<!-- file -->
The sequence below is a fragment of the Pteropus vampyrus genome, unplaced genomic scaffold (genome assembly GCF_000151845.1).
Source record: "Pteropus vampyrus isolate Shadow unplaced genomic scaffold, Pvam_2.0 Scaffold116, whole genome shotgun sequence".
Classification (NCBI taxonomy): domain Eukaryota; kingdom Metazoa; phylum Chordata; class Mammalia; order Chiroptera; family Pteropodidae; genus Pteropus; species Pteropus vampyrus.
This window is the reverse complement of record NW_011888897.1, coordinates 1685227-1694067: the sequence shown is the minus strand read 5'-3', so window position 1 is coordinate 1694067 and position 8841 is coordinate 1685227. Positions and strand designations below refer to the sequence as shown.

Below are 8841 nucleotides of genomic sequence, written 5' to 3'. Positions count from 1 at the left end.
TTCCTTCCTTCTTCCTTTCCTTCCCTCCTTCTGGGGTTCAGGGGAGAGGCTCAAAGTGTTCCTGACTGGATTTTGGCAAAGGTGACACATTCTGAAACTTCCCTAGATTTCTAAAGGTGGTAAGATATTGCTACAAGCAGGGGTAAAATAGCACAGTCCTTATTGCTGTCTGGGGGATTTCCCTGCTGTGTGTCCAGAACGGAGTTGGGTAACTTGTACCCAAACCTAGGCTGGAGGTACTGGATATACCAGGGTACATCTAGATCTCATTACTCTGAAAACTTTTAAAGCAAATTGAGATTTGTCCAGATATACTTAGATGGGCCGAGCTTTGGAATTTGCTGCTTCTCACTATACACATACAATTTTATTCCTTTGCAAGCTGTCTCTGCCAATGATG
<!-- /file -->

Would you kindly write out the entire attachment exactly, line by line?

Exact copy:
The sequence below is a fragment of the Pteropus vampyrus genome, unplaced genomic scaffold (genome assembly GCF_000151845.1).
Source record: "Pteropus vampyrus isolate Shadow unplaced genomic scaffold, Pvam_2.0 Scaffold116, whole genome shotgun sequence".
Classification (NCBI taxonomy): domain Eukaryota; kingdom Metazoa; phylum Chordata; class Mammalia; order Chiroptera; family Pteropodidae; genus Pteropus; species Pteropus vampyrus.
This window is the reverse complement of record NW_011888897.1, coordinates 1685227-1694067: the sequence shown is the minus strand read 5'-3', so window position 1 is coordinate 1694067 and position 8841 is coordinate 1685227. Positions and strand designations below refer to the sequence as shown.

Below are 8841 nucleotides of genomic sequence, written 5' to 3'. Positions count from 1 at the left end.
TTCCTTCCTTCTTCCTTTCCTTCCCTCCTTCTGGGGTTCAGGGGAGAGGCTCAAAGTGTTCCTGACTGGATTTTGGCAAAGGTGACACATTCTGAAACTTCCCTAGATTTCTAAAGGTGGTAAGATATTGCTACAAGCAGGGGTAAAATAGCACAGTCCTTATTGCTGTCTGGGGGATTTCCCTGCTGTGTGTCCAGAACGGAGTTGGGTAACTTGTACCCAAACCTAGGCTGGAGGTACTGGATATACCAGGGTACATCTAGATCTCATTACTCTGAAAACTTTTAAAGCAAATTGAGATTTGTCCAGATATACTTAGATGGGCCGAGCTTTGGAATTTGCTGCTTCTCACTATACACATACAATTTTATTCCTTTGCAAGCTGTCTCTGCCAATGATG